"It's not necessarily permanent, like I wouldn't be opposed to it changing again," says Vandersteen about their rotations from instrument to instrument. "But we definitely felt more settled in it on this past tour than on the first tour...I feel like we're all a bit more confident with drumming." Guinan says, laughing. "It's also so fully intentional," she says. "We could have asked someone to drum with us, we could have made that decision. And we still can, everything is open! But this is fully our decision, it's just how it works."

Not only is that rotating a fascinating subversion of traditional, stone-set lineups—"People like to choose what you should always be on," says Guinan. "It's been motivating to kind of be mixing it up like that," says Higgins—it stands as further proof of Old and Weird's commitment to doing things on their own terms.

"I think after three years of working on Old and Weird we are maybe maturing in this," says Higgins. "[We're] feeling more DIY with our recordings but getting the recordings professionally mastered and the tapes made by a company that will do it efficiently." Guinan continues: "The benefit is having complete creative control over what we put out, as the band has become increasingly representative of ourselves as a collective."

What I Saw was entirely self-recorded and mixed in Vandersteen's living room over a period of about five months this past winter—a first for the band—before being sent to Mike Wright (of Each Other and Plastic Factory Records) for mastering.

"This is definitely the most satisfied we've been with a record," says Higgins, noting the freedom that they felt recording in their own space on their own time.

"We had more control over how things sounded," Guinan adds.

Though they considered shopping the album around to record labels, the band ultimately decided to release it themselves.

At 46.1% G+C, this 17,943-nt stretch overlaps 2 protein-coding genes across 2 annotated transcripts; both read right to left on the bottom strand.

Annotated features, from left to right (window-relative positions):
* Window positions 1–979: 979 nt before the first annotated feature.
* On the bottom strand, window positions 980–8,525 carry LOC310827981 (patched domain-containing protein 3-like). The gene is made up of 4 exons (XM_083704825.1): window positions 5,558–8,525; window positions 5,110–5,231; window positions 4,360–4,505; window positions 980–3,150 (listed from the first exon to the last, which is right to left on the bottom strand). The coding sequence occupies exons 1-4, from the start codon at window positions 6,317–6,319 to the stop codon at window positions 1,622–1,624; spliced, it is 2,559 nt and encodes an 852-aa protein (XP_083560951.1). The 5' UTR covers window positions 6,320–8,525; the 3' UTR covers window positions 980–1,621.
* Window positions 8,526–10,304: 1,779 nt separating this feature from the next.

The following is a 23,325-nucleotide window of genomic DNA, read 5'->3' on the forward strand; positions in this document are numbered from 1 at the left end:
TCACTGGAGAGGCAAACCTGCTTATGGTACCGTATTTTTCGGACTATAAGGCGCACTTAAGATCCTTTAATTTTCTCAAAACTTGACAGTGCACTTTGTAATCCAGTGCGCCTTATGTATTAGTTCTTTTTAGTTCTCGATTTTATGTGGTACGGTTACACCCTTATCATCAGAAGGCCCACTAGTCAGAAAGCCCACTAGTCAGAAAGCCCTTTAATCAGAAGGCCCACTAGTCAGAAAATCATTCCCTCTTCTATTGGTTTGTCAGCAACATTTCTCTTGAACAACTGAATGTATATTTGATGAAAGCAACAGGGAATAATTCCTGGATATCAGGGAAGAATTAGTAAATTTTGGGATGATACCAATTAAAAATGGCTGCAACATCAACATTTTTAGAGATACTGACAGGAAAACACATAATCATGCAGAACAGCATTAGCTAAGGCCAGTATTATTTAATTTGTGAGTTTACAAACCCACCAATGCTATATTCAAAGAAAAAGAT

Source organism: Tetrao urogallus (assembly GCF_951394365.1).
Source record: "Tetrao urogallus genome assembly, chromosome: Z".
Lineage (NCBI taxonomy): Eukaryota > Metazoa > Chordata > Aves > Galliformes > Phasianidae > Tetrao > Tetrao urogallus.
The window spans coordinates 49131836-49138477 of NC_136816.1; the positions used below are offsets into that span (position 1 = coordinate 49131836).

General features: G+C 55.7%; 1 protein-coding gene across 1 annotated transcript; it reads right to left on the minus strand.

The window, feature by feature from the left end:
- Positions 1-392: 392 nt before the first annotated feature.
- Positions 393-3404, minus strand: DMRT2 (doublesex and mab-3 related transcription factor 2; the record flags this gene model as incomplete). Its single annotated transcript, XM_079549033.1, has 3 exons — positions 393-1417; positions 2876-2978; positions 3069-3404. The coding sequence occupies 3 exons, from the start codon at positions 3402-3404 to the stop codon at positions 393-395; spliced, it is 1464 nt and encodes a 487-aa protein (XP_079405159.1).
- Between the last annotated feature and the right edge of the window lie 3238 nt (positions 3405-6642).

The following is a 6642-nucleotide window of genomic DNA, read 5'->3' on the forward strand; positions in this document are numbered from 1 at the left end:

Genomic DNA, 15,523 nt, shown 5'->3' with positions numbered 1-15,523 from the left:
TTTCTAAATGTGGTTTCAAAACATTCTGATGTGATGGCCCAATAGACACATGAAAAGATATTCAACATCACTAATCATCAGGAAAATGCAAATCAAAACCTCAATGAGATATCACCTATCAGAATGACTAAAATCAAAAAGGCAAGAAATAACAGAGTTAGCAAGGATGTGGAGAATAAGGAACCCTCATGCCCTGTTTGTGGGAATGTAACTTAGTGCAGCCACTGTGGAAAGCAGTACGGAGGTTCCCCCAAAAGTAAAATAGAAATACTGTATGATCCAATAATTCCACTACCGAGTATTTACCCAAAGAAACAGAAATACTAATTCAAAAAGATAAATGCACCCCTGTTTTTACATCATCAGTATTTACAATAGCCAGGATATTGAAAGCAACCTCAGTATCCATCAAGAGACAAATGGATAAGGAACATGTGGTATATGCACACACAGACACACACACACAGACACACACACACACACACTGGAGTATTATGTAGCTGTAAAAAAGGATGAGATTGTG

"With this tape, I felt like 'This is the one we're going to send out and hopefully have a label help us with,'" says Vandersteen. "But I also feel like we can just do that again. It's good to have that feeling that this isn't the only thing that you can think of, you know that you're going to make something else."

Guinan agrees. "Let's just make something and put it out there," she says. "I think that the most satisfying thing is when you're making something new."

It's been a busy year for the group—in addition to recording and mixing What I Saw, they embarked on a month-long tour in June that included stops at Ottawa Explosion and NXNE; in May, they put together a group art show (also called Old and Weird) at Lost & Found as a part of the inaugural Art in Fest, which ran concurrently with the OBEY Convention. Fresh off of a trip to Newfoundland to play the Shed Island festival, the band is currently leading Rebel Girl Halifax Rock Camp, a two-week rock camp for female-identifying, trans* or gender-nonconforming youth that they co-organize every summer. September will see Guinan taking over as the artistic director of the Khyber Centre for the Arts, as well as a band trip to Pop Montreal.